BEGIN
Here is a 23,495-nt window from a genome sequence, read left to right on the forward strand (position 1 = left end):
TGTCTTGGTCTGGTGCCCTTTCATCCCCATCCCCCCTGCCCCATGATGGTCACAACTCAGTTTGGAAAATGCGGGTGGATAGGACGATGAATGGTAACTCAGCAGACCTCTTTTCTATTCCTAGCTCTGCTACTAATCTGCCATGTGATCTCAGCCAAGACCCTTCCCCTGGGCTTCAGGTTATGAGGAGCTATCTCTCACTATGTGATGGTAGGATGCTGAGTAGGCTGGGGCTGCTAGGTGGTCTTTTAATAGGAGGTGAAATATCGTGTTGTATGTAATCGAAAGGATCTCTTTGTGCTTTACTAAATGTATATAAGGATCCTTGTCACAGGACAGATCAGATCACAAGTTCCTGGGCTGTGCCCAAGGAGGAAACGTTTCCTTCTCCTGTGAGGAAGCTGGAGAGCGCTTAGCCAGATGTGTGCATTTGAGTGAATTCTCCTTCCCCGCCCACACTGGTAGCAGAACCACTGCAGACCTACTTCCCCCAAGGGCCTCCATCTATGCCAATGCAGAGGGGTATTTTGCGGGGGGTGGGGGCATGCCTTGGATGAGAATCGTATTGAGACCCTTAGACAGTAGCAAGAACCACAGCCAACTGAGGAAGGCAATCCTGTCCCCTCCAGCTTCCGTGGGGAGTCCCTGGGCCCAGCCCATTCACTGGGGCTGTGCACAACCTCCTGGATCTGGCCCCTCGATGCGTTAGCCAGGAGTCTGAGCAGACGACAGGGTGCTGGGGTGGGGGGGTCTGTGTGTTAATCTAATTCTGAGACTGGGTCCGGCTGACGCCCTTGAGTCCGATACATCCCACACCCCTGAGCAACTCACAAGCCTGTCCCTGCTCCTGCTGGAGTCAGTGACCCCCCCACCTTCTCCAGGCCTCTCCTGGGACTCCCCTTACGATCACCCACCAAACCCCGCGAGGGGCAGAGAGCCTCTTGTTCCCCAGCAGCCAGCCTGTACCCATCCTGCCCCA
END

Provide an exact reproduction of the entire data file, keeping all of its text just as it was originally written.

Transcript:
Here is a 23,495-nt window from a genome sequence, read left to right on the forward strand (position 1 = left end):
TGTCTTGGTCTGGTGCCCTTTCATCCCCATCCCCCCTGCCCCATGATGGTCACAACTCAGTTTGGAAAATGCGGGTGGATAGGACGATGAATGGTAACTCAGCAGACCTCTTTTCTATTCCTAGCTCTGCTACTAATCTGCCATGTGATCTCAGCCAAGACCCTTCCCCTGGGCTTCAGGTTATGAGGAGCTATCTCTCACTATGTGATGGTAGGATGCTGAGTAGGCTGGGGCTGCTAGGTGGTCTTTTAATAGGAGGTGAAATATCGTGTTGTATGTAATCGAAAGGATCTCTTTGTGCTTTACTAAATGTATATAAGGATCCTTGTCACAGGACAGATCAGATCACAAGTTCCTGGGCTGTGCCCAAGGAGGAAACGTTTCCTTCTCCTGTGAGGAAGCTGGAGAGCGCTTAGCCAGATGTGTGCATTTGAGTGAATTCTCCTTCCCCGCCCACACTGGTAGCAGAACCACTGCAGACCTACTTCCCCCAAGGGCCTCCATCTATGCCAATGCAGAGGGGTATTTTGCGGGGGGTGGGGGCATGCCTTGGATGAGAATCGTATTGAGACCCTTAGACAGTAGCAAGAACCACAGCCAACTGAGGAAGGCAATCCTGTCCCCTCCAGCTTCCGTGGGGAGTCCCTGGGCCCAGCCCATTCACTGGGGCTGTGCACAACCTCCTGGATCTGGCCCCTCGATGCGTTAGCCAGGAGTCTGAGCAGACGACAGGGTGCTGGGGTGGGGGGGTCTGTGTGTTAATCTAATTCTGAGACTGGGTCCGGCTGACGCCCTTGAGTCCGATACATCCCACACCCCTGAGCAACTCACAAGCCTGTCCCTGCTCCTGCTGGAGTCAGTGACCCCCCCACCTTCTCCAGGCCTCTCCTGGGACTCCCCTTACGATCACCCACCAAACCCCGCGAGGGGCAGAGAGCCTCTTGTTCCCCAGCAGCCAGCCTGTACCCATCCTGCCCCA